History of the town (page 2)

20th century - continue

1961 On 1st January, a new energy distribution company Stredoslovenské energetické závody (Central Slovakia energy plant) was established in Žilina. The company builds on the rich history of this industry in the town. Already in 1893, an electrical plant named Helios was founded in Žilina. Later, Účastinná spoločnosť Spojené elektrárne severozápadného Slovenska (Joint stock company United power plants of northwest Slovakia) was created in Žilina. From 1941 until 1943, its headquarters were built on Republiky street. Later on, they were transferred to Bratislava and in 1951 a new decentralization followed, which culminated in 1961. Since then, the enterprise has been significantly affecting the economy of the town.
1963 Žilina is the first town in Slovakia that received a covered, 50 metres swimming pool. At that time, it met the stringent Olympic criteria. According to the publication Mesto Žilina (The Town of Žilina) dated 1997, that swimming pool virtually eliminated swimming ignorance and not only among the younger generation in the town.
1968 On 21st August, the Soviet occupation units occupied Žilina and the original airport Vlčince became their headquarters. Russian tanks patrolled the streets, artillery men were ready on the Dubeň hill. Most of the city condemned the occupation. The citizens, however, kept their cool after a radio call, so serious incidents were avoided.
1970 On 30th September, the villages Bánová, Bytčica, Považský Chlmec, Strážov and Trnové were annexed to the town. They were villages, more or less, which ended up being close to the sprawling area of dynamically developing Žilina. The town at that time already had more than 54 000 inhabitants and was the fourth largest in Slovakia.
1974 On 2nd November, the Slovak Sinfonietta Žilina was founded. It became one of the most important Czechoslovak orchestras and has spread out the glory of the town all over the world.
1975 On 1st April, passenger air transport to Prague and Bratislava was established from the new town airport in Dolný Hričov. Žilina thus became connected by air with virtually all continents.
1976 The villages Lietavská Lúčka and Porúbka became parts of the town. In 1980, the villages Brodno, Mojšova Lúčka, Rosina, Teplička nad Váhom, Turie, Višňové, Vranie, Zádubnie, Zástranie and Žilinská Lehota joined Žilina. The town thus reached a population of almost 90 000 inhabitants.
1978 The Government of the Socialist Republic of Slovakia approved the Municipal plan of Žilina with resolution Nr. 352/78 of 29th November. The plan, completed in 1980 by Ing. arch. Stuchla, defined the further development of the town. It was a master plan designed to ensure a harmonious development in all areas of life. It defined precisely the different town zones and specified building codes.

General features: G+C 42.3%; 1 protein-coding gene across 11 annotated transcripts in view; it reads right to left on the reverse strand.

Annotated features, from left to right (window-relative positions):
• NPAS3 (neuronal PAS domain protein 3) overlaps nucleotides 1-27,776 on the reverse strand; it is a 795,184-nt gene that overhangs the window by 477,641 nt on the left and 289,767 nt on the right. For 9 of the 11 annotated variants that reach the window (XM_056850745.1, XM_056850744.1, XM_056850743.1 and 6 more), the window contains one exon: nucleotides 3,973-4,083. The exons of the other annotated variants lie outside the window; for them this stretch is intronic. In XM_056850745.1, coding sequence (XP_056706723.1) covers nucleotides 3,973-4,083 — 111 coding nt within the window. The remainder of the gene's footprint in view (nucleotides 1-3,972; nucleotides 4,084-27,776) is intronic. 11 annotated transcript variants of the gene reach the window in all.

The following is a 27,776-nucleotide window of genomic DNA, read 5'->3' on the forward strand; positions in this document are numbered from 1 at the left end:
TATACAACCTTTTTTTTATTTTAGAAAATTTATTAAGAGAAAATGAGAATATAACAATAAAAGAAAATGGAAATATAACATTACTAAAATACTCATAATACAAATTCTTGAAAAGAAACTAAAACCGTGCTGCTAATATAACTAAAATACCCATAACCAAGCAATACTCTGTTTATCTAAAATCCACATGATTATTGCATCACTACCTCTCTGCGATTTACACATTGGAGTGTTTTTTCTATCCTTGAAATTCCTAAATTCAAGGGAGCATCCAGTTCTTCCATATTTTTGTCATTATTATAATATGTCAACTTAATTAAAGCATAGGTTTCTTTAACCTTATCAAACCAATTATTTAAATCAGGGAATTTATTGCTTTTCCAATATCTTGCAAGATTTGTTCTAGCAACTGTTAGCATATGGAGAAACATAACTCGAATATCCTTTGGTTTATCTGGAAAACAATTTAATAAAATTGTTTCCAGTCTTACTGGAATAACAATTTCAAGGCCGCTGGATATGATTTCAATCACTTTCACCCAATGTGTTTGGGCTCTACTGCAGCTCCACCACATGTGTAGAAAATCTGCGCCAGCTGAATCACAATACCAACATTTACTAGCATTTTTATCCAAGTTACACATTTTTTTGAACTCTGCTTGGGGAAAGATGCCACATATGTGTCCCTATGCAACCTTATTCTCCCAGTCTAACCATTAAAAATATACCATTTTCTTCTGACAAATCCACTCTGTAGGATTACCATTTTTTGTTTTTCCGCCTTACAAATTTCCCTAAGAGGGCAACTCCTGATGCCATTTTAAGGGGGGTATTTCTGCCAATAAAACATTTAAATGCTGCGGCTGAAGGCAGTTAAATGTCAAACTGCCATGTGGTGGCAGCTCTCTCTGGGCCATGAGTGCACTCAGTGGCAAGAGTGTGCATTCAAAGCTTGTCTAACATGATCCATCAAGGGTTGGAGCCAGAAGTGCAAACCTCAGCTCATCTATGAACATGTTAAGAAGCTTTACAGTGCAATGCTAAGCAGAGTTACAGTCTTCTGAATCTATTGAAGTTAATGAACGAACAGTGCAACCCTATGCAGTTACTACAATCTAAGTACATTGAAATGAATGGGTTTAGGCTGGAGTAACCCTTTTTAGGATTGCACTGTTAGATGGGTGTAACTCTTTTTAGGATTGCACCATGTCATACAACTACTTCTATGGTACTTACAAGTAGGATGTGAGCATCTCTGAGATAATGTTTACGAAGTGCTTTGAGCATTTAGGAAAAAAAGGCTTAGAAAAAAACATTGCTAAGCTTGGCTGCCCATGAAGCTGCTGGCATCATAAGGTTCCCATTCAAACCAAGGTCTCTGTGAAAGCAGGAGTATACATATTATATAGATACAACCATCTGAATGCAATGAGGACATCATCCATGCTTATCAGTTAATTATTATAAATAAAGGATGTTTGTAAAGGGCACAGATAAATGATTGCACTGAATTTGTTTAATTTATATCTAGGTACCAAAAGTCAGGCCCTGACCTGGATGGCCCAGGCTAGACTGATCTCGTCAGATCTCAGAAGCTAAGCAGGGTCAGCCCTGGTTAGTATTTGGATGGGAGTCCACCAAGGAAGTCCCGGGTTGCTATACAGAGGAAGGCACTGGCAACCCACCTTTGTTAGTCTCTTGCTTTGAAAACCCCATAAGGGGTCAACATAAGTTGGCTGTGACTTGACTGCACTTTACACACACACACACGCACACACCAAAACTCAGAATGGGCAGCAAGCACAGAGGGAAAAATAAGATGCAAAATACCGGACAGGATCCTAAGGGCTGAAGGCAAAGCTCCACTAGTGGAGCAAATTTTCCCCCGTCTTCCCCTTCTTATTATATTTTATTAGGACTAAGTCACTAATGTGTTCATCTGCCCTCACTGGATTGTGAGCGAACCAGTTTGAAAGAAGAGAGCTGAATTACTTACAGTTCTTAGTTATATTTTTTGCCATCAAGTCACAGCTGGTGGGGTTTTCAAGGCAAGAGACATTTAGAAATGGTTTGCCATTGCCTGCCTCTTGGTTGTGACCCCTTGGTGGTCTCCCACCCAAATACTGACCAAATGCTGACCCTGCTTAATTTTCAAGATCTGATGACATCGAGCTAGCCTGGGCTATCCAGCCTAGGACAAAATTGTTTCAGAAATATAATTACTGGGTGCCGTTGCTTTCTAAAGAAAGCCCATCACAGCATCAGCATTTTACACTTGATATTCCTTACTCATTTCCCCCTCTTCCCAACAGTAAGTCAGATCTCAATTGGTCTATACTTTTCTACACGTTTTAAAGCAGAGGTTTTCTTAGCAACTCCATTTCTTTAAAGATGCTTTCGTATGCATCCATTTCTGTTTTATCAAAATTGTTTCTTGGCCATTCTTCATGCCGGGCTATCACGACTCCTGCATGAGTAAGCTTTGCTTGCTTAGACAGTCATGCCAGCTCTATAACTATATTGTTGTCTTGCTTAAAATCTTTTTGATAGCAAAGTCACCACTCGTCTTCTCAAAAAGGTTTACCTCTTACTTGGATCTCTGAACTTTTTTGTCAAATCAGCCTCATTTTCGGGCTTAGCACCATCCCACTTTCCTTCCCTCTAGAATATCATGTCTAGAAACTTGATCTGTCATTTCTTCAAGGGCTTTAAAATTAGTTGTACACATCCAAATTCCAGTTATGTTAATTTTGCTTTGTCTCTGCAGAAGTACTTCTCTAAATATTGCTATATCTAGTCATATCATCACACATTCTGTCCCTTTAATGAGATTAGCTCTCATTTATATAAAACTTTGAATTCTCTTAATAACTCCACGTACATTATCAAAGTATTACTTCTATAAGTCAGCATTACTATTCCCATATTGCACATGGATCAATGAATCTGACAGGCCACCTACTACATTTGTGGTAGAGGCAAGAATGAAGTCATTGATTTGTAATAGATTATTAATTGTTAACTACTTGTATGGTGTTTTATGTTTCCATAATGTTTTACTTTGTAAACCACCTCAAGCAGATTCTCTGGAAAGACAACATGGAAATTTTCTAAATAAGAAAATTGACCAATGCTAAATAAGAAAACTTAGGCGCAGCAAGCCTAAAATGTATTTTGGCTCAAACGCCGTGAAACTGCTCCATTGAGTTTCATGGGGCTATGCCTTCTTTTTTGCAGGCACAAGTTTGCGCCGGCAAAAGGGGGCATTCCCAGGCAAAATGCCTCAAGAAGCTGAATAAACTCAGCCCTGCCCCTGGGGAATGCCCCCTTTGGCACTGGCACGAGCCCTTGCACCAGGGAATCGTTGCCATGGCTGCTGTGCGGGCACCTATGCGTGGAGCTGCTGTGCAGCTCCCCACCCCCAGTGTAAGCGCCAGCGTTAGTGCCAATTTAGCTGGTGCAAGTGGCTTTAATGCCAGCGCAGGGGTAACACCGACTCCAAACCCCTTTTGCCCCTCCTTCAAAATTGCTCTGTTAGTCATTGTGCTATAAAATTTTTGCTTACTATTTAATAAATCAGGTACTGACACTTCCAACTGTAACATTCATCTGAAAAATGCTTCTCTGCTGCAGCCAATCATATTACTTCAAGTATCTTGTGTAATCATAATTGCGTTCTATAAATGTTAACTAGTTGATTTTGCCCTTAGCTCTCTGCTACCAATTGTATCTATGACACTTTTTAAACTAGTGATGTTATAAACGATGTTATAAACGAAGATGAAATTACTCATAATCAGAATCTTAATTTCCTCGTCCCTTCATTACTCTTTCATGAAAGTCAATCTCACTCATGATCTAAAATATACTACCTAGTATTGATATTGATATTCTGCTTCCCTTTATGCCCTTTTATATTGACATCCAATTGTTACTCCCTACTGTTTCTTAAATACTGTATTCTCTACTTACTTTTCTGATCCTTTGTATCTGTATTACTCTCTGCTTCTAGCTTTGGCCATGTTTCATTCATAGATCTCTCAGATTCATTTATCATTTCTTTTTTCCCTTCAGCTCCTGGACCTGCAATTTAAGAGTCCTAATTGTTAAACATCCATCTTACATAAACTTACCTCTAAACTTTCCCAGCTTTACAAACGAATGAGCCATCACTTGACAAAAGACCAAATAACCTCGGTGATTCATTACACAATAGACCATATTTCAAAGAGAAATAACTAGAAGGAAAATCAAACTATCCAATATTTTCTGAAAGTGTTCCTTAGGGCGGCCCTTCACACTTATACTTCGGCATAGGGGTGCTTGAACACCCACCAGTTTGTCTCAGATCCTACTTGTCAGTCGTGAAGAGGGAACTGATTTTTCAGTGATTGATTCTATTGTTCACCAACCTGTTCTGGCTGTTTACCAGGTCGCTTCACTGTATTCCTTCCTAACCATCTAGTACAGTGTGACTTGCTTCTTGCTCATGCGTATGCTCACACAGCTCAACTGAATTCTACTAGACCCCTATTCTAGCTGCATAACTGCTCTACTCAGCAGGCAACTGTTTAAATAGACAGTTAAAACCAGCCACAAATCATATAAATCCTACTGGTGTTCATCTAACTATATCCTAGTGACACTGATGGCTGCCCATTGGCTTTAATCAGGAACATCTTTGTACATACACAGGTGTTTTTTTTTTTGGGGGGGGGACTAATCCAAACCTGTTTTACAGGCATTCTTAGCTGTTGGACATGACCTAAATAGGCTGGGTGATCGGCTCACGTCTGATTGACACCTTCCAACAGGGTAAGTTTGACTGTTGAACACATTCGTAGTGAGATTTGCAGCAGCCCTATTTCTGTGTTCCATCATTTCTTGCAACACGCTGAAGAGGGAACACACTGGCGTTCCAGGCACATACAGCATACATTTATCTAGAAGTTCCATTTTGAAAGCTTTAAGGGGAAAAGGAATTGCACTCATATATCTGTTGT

1981 In July, the town opened the first four-star hotel Slovakia. Its opening was preceded by an unfortunate event when the middle part of the building collapsed during construction. Despite that accident, the hotel created for that time accommodation well above standard that stood out in the greyness of real communism.
1987 On 11th September, the government of the Slovak Socialist Republic declared the historic core of the town concentrated around today's St. Mary´s Square to be an Urban Protected Area. The historical centre has maintained its original medieval layout. The declaration was made by resolution No. 194/1987. The Protected Area is approximately bounded by the streets of Horný and Dolný val. In that area, there are 57 cultural monuments that cannot be removed. That Protected Area has its own Principles of care specific to Žilina.
1987 Construction of the last large housing project in Žilina - Hájik started. After completing, up to 15 000 people were supposed to live here. After Hliny, Vlčince and Solinky, Hájik was the last great so-called communist housing project. However, more flats are still being built there to this day.
1988 Žilina joined the call of Catholics from Moravia to end the discrimination of religious life in Czechoslovakia. The town collected more than 8,000 signatures. In the same year, the most important and well-known religious activist and "Žilina’s dissident", as he was often called, father Gabriel Povala died.
1989 On 21st November, on V. I. Lenin Square - later Ľudovít Štúr Square, now the business centre Aupark - students of the University of Transportation and Communications held a demonstration, which was joined by several local citizens. Demonstrations were then held in this place daily and culminated on 27th November in a three-hour strike of employees of most of Žilina's enterprises. Žilina joined the calls for democratic changes in the country.
1990 On 27th February, at a special meeting of the Municipal National Committee, the local authorities were changed. A new chairman, Emil Lacko was appointed and thus became the mayor of the town.
1990 On 21st March, the Association of Towns and Villages of Slovakia was established in Žilina’s Dom Odborov (House of Unions), an organization which has represented the interests of towns and especially villages in Slovakia until today.
   

 

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